Duke Ellington

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  • Duke Ellington

    759 Words  | 4 Pages

    Duke Elington Duke Ellington was an American jazz bandleader, composer, and pianist. He is thought of as one the greatest figures in jazz. The French government honored him with their highest award, the Legion of Honor, while the government of the United States awarded him with the highest civil honor, the Presidential Medal of Freedom. He played for the royalty and for the common people and by the end of his fifty-year career, he had played over 20,000 performances worldwide. He was the Duke

  • Duke Ellington

    1118 Words  | 5 Pages

    Duke Ellington The Harlem Renaissance was an era full of life, excitement, and activity. The world in all aspects was in gradual recovery from the depression. The world of music was expanding, sharing it’s enthusiasm throughout the world. The evolution of jazz aroused the curiosity of the nation. As Blacks received their freedom, they were able to express themselves as talented individuals. Certain blacks contributed immensely to the era of jazz, for example, Duke Ellington. Ellington entered

  • Duke Ellington

    1247 Words  | 5 Pages

    Duke Ellington Duke Ellington's pre-eminence in jazz is not only because of the very high aesthetic standard of his output and not simply due to his remarkable abilities as a pianist, composer and bandleader, but also to the fact that he has extended the boundaries of jazz more than any other musician, without abandoning the true essence of the music. Perhaps no other American musician left such a massive and challenging legacy in composition and performance. Edward Kennedy "Duke" Ellington

  • Duke Ellington

    865 Words  | 4 Pages

    Duke Ellington was born Edward Kennedy Ellington on April 28, 1899 in Washington, D.C. to Daisy and James Ellington. They served as the ideal role models for young Duke and taught him everything from table manners to the power of music. He was eight when he got his first piano lessons. By the age of fourteen, he was sneaking into Frank Holliday’s poolroom. He learned from his experiences in the poolroom how to appreciate the value of mixing with a wide rage of people. He attended the Armstrong Manual

  • Duke Ellington

    594 Words  | 3 Pages

    Duke Ellington Duke Ellington the time of his passing, he was considered amongst the world's greatest composers and musicians. The French government honored him with their highest award, the Legion of Honor, while the government of the United States bestowed upon him the highest civil honor, the Presidential Medal of Freedom. He played for the royalty and for the common people and by the end of his fifty-year career, he had played over 20,000 performances worldwide. He was the Duke, Duke Ellington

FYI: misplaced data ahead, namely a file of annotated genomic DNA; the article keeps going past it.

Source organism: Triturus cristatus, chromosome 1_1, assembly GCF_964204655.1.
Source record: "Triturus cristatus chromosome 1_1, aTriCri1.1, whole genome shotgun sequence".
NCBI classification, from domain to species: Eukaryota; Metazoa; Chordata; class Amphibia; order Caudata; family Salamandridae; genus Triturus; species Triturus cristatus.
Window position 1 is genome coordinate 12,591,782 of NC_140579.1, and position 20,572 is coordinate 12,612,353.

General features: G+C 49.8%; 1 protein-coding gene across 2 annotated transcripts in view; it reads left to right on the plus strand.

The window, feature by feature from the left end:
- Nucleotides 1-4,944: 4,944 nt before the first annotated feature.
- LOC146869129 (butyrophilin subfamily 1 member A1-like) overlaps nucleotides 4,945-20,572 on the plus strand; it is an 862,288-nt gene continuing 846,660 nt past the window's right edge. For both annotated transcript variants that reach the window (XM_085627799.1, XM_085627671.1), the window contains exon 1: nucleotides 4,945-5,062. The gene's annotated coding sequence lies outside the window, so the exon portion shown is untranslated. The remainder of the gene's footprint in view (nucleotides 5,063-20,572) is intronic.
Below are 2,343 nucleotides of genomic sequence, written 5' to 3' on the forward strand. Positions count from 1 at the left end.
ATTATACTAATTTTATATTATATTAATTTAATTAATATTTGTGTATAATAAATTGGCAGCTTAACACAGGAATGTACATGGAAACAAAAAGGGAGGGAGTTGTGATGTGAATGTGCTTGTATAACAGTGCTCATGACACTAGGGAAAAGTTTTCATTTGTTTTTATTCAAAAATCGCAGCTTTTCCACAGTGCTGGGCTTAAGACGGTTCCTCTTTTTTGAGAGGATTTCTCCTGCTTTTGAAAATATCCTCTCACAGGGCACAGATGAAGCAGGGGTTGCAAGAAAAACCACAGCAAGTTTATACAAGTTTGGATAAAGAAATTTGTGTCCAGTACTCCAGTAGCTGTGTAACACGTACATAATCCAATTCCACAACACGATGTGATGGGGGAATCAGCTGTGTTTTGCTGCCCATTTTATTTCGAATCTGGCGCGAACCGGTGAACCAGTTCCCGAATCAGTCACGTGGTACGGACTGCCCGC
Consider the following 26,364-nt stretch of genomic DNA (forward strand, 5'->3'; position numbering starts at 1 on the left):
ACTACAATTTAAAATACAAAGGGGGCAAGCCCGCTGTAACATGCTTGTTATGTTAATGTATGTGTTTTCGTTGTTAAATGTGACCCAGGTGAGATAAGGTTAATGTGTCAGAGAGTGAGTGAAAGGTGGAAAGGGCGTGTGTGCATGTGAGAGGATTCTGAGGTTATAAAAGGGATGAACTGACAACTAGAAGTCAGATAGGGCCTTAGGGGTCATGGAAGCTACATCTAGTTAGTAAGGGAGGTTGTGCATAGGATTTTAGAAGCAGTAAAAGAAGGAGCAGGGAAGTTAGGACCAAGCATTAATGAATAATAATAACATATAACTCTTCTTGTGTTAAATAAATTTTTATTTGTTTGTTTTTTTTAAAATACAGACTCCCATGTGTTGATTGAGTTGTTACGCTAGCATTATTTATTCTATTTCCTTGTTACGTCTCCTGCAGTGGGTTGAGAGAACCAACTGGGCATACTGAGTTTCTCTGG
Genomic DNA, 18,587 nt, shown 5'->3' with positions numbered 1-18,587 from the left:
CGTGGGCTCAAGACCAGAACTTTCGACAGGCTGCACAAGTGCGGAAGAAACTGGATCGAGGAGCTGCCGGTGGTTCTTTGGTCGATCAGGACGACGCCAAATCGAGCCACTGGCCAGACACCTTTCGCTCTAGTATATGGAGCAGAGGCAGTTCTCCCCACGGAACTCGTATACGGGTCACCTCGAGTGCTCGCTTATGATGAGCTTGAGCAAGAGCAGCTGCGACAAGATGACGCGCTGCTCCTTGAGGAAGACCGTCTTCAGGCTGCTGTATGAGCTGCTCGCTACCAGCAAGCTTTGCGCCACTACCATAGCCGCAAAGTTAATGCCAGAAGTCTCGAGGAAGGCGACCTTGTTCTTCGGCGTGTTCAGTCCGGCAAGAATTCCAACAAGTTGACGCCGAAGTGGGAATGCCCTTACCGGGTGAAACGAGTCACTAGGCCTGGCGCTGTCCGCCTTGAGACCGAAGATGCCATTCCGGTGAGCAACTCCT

• Duke Ellington

    309 Words  | 2 Pages

    Kennedy "Duke" Ellington as America's greatest composer in any genre. Leading his orchestra for over fifty years of continual musical excellence, he wrote literally thousands of works, ranging from standard ballads like "Don't Get Around Much Anymore", through instrumentals and full scale suites. Ellington always composed with his orchestra members in mind and many of them stayed with him for twenty years or more. In the words of his verteran collaborator and arranger, Billy Strayhorn, "Ellington plays

  • Duke Ellington

    550 Words  | 3 Pages

    Edward Kennedy Ellington, American jazz composer, orchestrator, bandleader, and pianist, is considered to be the greatest composer in the history of jazz music and one of the greatest musicians of the 20th century. He composed over 2000 works and performed numerous concerts during his musical career. A compilation of some of his most popular music is collected on a CD called "The Popular Duke Ellington." Ellington personally created most of the music played by his orchestra. He often wrote

  • Duke Ellington: An American Legacy

    1804 Words  | 8 Pages

    Duke Ellington: An American Legacy Where would music be had it not been for the men that stepped before him. The Motzarts and Beethovens, who wrote the music that today is known as the classics. These men were naturals in their own right, but these people wrote their music in the 17th and 18th century. Many people don't realize all of the changes that music had to go through between that period of music and the present day. One such musician stands alone at the top as one of the movers and innovators

  • Biography of Edward Kennedy "Duke" Ellington

    1250 Words  | 5 Pages

    I decided to do my research paper on Duke Ellington who was a famous jazz composer, and pianist. Ellington gained national fame in the mid-1920s, through his appearances at the Cotton Club with his orchestra. Ellington is considered one of the most famous jazz composers of his time. Edward Kennedy "Duke" Ellington was born on April 29, 1899 in Washington D.C. His mother Daisy, surrounded Edward with her very polite friends which taught him to have respect and manners for people. After a while his

  • A Portrait Of Duke Ellington By Tracy Frech

    1738 Words  | 7 Pages

    A Portrait of Duke Ellington By Tracy Frech Duke Ellington is considered to be one of the greatest figures in the history of American music. Edward Kennedy "Duke" Ellington was born in Washington D.C. on April 29, 1899. His parents were James Edward and Daisy Kennedy Ellington. They raised Duke as an only child, until his sister, Ruth, was born when Duke was sixteen years old. Duke, even as a teenager, had a great talent for music. In the beginning of his musical life, Duke began to take a promising

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